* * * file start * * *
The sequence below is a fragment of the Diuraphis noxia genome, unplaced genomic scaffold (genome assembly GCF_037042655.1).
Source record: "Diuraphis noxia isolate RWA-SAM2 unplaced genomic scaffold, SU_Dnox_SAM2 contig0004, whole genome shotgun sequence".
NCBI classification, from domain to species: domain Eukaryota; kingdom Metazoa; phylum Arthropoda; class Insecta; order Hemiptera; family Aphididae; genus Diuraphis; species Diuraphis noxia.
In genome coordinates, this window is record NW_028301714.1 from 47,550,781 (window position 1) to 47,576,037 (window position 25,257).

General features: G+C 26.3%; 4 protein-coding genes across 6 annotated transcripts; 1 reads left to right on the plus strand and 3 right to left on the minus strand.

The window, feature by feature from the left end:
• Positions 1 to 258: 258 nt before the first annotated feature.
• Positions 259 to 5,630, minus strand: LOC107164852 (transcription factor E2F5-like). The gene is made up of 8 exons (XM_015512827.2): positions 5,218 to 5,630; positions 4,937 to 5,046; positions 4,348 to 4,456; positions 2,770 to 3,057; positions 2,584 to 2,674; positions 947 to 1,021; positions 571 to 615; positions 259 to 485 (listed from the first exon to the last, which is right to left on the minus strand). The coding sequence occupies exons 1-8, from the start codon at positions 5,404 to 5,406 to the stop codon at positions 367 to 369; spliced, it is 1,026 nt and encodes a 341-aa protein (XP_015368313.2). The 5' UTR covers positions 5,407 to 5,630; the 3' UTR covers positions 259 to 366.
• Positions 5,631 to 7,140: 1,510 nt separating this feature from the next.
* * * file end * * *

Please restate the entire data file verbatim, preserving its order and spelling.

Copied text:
The sequence below is a fragment of the Diuraphis noxia genome, unplaced genomic scaffold (genome assembly GCF_037042655.1).
Source record: "Diuraphis noxia isolate RWA-SAM2 unplaced genomic scaffold, SU_Dnox_SAM2 contig0004, whole genome shotgun sequence".
NCBI classification, from domain to species: domain Eukaryota; kingdom Metazoa; phylum Arthropoda; class Insecta; order Hemiptera; family Aphididae; genus Diuraphis; species Diuraphis noxia.
In genome coordinates, this window is record NW_028301714.1 from 47,550,781 (window position 1) to 47,576,037 (window position 25,257).

General features: G+C 26.3%; 4 protein-coding genes across 6 annotated transcripts; 1 reads left to right on the plus strand and 3 right to left on the minus strand.

The window, feature by feature from the left end:
• Positions 1 to 258: 258 nt before the first annotated feature.
• Positions 259 to 5,630, minus strand: LOC107164852 (transcription factor E2F5-like). The gene is made up of 8 exons (XM_015512827.2): positions 5,218 to 5,630; positions 4,937 to 5,046; positions 4,348 to 4,456; positions 2,770 to 3,057; positions 2,584 to 2,674; positions 947 to 1,021; positions 571 to 615; positions 259 to 485 (listed from the first exon to the last, which is right to left on the minus strand). The coding sequence occupies exons 1-8, from the start codon at positions 5,404 to 5,406 to the stop codon at positions 367 to 369; spliced, it is 1,026 nt and encodes a 341-aa protein (XP_015368313.2). The 5' UTR covers positions 5,407 to 5,630; the 3' UTR covers positions 259 to 366.
• Positions 5,631 to 7,140: 1,510 nt separating this feature from the next.